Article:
The Book of Gothel Reimagines Rapunzel’s Witch As the Hero of Her Own Story

Books Reviews Mary McMyne
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<i>The Book of Gothel</i> Reimagines <i>Rapunzel&#8217;s</i> Witch As the Hero of Her Own Story

Usually, Rapunzel retellings tend to focus on the princess in the tower, the sad and lonely girl imprisoned by an evil sorceress who uses her stolen daughter’s golden hair as a ladder. But in Mary McMyne’s debut novel The Book of Gothel, there are more references to rapunzel the plant than Rapunzel the person, and that’s just the first of the many surprises in this exceptionally original, propulsive fairytale reimagining that feels a bit more like a reclamation than anything else.

A retelling of Rapunzel that centers its story around the witch who held the princess prisoner, The Book of Gothel will delight fans who have reveled in publishing’s recent trend of giving the often unfairly maligned and supposedly evil women from folklore and mythology their voices back. (And, not for nothing, a story about a woman who secretly helps other women deal with unwanted, problematic, or troubled pregnancies from her mist-shrouded magic tower feels especially welcome right now. Just saying!)

The story follows Haelewise, daughter of Hedda, a sickly young woman who has been plagued by mysterious fainting spells for as long as she can remember. Her mother is their village’s midwife and has done her best to teach her daughter her craft, though their neighbors are occasionally leery (read: wildly superstitious) about taking assistance from a girl with black eyes and a strangely inexplicable lingering physical malady. That Haelewise is branded a witch soon after her mother’s death probably won’t surprise anyone, but instead reminds us of a sad fact of human society throughout the ages—-when a woman is different, that difference all too often makes her a target. And that goes double if that woman has any sort of power of her own.

Left penniless by her father—who’s preparing to marry a rich widow, because of course he is—Haelewise is forced to sell the last of her mother’s handmade poppets to survive, even as she clings to the hope that her childhood friend Matteus will decide to defy his father’s social climbing dreams and marry her. (Spoiler alert: He doesn’t, another twist I don’t think anyone reading this will be surprised by.) Forced to flee into the forest after being pursued by an angry mob threatening physical violence, Haelwise discovers the mysterious tower called Gothel and the magical wise woman who lives within its walls.

Through her subsequent lessons with Kunegunde, Haelwise slowly begins to learn more about her supposed sickness, her own abilities, and the hidden side of her mother she never knew. She learns how to project her soul into animal familiars and how the strange plants known as alrune can enhance her gifts. In the process, she begins not just to better understand her place in the world, and since The Book of Gothel is told by a Haelewise looking back over the course of her own life, she’s also a woman who’s well aware of the ways her story has been warped and altered in the frequent retellings of it. This nuanced layering is perhaps most interesting in the ways we see her refer to her own choices, as well as the often selfish reasons that drive her to make them.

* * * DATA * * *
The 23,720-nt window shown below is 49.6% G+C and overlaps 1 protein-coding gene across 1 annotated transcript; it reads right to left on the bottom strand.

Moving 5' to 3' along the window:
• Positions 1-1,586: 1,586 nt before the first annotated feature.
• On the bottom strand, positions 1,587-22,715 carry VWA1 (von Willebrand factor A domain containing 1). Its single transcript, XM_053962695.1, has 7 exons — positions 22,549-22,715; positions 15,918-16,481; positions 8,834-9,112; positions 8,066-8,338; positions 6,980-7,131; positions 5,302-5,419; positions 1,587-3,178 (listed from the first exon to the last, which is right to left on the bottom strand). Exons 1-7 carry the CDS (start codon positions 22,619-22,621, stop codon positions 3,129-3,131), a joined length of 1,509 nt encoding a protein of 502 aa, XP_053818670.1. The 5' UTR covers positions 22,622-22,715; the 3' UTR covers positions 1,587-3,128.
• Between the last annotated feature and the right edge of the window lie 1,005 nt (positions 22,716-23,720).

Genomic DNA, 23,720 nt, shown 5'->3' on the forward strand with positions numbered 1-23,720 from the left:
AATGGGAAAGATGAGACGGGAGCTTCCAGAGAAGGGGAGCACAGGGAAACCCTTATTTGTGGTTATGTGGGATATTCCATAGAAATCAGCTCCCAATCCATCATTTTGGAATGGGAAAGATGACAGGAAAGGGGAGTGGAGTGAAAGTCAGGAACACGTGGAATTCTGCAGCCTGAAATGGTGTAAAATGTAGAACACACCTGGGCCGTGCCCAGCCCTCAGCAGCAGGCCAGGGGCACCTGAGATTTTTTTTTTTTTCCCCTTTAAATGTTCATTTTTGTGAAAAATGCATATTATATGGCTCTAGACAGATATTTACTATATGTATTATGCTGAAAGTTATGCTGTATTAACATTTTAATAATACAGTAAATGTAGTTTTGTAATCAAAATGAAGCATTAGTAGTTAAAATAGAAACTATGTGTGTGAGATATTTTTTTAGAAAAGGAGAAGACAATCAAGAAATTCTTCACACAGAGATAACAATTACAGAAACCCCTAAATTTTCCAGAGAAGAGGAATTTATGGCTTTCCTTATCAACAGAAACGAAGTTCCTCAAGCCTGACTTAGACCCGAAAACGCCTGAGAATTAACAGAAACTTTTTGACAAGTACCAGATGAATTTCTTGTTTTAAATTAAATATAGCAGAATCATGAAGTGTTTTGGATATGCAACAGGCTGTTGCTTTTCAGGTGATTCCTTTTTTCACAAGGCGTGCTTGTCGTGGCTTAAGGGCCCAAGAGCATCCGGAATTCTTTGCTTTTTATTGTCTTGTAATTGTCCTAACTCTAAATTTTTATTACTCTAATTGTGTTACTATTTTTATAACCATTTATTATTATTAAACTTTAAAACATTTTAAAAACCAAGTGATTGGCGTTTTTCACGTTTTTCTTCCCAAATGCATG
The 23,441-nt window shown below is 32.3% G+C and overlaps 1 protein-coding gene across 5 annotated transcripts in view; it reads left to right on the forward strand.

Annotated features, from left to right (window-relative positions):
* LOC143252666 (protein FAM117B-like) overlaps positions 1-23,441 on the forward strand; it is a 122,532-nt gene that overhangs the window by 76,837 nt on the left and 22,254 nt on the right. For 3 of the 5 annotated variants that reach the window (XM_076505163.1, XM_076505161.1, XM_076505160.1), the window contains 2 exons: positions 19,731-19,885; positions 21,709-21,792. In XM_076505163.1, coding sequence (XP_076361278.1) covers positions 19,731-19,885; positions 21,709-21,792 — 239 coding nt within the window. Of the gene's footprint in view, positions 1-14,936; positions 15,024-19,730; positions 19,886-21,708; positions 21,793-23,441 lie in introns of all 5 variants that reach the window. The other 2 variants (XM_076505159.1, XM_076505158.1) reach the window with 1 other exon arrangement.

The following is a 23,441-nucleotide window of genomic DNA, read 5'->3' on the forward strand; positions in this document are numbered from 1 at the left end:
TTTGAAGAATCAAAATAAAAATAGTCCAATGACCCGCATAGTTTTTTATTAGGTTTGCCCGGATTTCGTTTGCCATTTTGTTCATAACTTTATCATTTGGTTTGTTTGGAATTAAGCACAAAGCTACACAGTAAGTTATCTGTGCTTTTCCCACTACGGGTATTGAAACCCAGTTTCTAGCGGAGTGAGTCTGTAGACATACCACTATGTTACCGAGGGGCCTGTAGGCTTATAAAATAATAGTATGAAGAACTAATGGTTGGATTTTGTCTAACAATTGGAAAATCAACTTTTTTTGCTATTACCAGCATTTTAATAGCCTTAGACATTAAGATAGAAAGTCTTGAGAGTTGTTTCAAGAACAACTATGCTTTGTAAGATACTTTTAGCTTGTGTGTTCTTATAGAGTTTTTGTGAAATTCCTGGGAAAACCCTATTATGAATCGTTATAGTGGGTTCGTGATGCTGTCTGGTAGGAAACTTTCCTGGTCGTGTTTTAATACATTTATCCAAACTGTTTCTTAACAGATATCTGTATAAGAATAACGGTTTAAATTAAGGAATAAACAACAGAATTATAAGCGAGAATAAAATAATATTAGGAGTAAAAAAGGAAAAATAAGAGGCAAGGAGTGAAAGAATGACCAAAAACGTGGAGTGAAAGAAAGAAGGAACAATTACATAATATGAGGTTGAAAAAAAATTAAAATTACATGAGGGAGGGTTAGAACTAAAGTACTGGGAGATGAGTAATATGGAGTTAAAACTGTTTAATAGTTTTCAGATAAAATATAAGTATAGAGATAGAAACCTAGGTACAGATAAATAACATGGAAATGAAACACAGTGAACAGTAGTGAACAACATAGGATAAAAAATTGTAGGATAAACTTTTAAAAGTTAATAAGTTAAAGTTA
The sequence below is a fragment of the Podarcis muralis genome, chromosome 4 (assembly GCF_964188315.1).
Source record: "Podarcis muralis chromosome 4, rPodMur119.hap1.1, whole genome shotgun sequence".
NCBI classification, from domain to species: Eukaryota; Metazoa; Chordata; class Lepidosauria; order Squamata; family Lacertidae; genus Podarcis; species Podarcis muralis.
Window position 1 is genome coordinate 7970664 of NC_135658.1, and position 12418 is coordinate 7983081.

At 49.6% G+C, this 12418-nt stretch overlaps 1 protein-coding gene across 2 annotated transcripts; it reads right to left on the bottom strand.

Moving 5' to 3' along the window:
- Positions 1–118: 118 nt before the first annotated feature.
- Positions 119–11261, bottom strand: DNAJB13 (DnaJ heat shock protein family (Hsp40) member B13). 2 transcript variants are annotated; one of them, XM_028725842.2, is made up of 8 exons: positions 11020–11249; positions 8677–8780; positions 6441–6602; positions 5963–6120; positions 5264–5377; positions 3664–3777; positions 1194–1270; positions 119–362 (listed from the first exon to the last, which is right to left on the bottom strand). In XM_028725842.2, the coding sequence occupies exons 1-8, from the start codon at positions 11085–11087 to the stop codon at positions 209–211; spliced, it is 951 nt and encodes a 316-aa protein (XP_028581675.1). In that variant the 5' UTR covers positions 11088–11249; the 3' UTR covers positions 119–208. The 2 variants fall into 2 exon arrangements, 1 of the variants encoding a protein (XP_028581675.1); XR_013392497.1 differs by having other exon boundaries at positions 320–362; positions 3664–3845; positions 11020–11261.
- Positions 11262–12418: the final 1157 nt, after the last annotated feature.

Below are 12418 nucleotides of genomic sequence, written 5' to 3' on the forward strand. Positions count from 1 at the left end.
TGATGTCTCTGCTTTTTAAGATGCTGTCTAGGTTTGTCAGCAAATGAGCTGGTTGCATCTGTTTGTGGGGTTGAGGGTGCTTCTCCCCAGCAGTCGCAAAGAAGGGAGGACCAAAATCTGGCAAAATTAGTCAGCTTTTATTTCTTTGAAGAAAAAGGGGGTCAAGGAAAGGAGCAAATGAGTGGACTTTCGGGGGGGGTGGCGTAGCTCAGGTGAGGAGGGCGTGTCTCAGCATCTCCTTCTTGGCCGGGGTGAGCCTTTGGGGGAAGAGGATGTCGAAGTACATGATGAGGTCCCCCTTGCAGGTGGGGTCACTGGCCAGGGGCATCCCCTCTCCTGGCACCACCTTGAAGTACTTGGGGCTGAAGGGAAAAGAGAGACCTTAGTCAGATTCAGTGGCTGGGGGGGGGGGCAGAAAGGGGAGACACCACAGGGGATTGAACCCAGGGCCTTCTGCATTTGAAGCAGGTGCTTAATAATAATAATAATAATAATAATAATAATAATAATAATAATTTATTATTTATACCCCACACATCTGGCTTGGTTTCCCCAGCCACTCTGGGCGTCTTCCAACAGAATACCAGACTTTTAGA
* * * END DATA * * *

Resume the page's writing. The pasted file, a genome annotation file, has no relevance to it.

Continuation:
As a heroine, Haelewise is both brave and infuriating, a woman whose determination is as admirable as her stubbornness is annoying. McMyne doesn’t shy away from the fact this purported villain is actually a complex figure who makes plenty of bad choices, and who rightfully deserves some of the criticism that’s leveled at her. Her Haelewise is simultaneously a brave young woman who (rightly) refuses to settle for the life she’s told is all she can ever expect to have and a frequently stubborn child who (repeatedly) refuses to deny her own wants.

Her insistence on having her own way and her refusal to admit that anyone else could have a valid point about why the things she wants are…if not outright wrong, at least extremely questionable, feels beyond frustrating at various points in this novel. (Particularly when terrible things could so easily be avoided had Haelwise simply chosen not to lie to the people trying to help her or accepted that perhaps someone other than herself might know best.)

In addition to being a fairly groundbreaking reimagining of the Rapunzel story, The Book of Gothel is also an excellent piece of historical fiction, weaving a complex tale that both reflects medieval society’s discomfort with female power and features real-life examples of the extraordinary women who nevertheless rose to wield significant influence during this time period. (Hildegard of Bingen, Walburga, to name just a few.) The book’s depiction of life in twelfth-century Germany is rich and thorough, and its blending of familiar elements from fairytales and legends into the real-life reign of King Frederick is deftly handled.

The honesty with which the book treats unpleasant realities—that merchant’s son Matteus would never have been allowed to wed Haelewise, that even queens and princesses are generally powerless in the face of their royal spouse’s desires, that antisemitism was both real and generally widespread—is refreshing as well.

And though your mileage may vary when it comes to the wildly convenient way that the issues of Matteus and Haelewise’s love story are ultimately resolved, the deft way McMyne sets the pieces in motion that lead to (at least part of) the story we’re familiar with—Rapunzel, Mother Gothel, a magical tower that can only be found by those who know where it is—is simply delightful to watch unfold.

The Book of Gothel is available now.

Lacy Baugher Milas is the Books Editor at Paste Magazine, but loves nerding out about all sorts of pop culture. You can find her on Twitter @LacyMB.